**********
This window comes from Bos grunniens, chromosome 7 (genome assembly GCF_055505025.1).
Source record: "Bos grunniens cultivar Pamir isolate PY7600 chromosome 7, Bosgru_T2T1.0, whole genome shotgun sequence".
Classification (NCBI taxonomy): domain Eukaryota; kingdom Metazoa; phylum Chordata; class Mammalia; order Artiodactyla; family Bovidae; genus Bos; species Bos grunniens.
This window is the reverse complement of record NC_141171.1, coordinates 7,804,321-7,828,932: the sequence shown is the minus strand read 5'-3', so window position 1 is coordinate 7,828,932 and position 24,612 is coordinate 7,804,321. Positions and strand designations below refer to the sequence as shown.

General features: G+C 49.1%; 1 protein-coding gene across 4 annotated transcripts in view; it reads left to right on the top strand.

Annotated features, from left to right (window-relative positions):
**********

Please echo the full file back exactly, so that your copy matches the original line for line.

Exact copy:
This window comes from Bos grunniens, chromosome 7 (genome assembly GCF_055505025.1).
Source record: "Bos grunniens cultivar Pamir isolate PY7600 chromosome 7, Bosgru_T2T1.0, whole genome shotgun sequence".
Classification (NCBI taxonomy): domain Eukaryota; kingdom Metazoa; phylum Chordata; class Mammalia; order Artiodactyla; family Bovidae; genus Bos; species Bos grunniens.
This window is the reverse complement of record NC_141171.1, coordinates 7,804,321-7,828,932: the sequence shown is the minus strand read 5'-3', so window position 1 is coordinate 7,828,932 and position 24,612 is coordinate 7,804,321. Positions and strand designations below refer to the sequence as shown.

General features: G+C 49.1%; 1 protein-coding gene across 4 annotated transcripts in view; it reads left to right on the top strand.

Annotated features, from left to right (window-relative positions):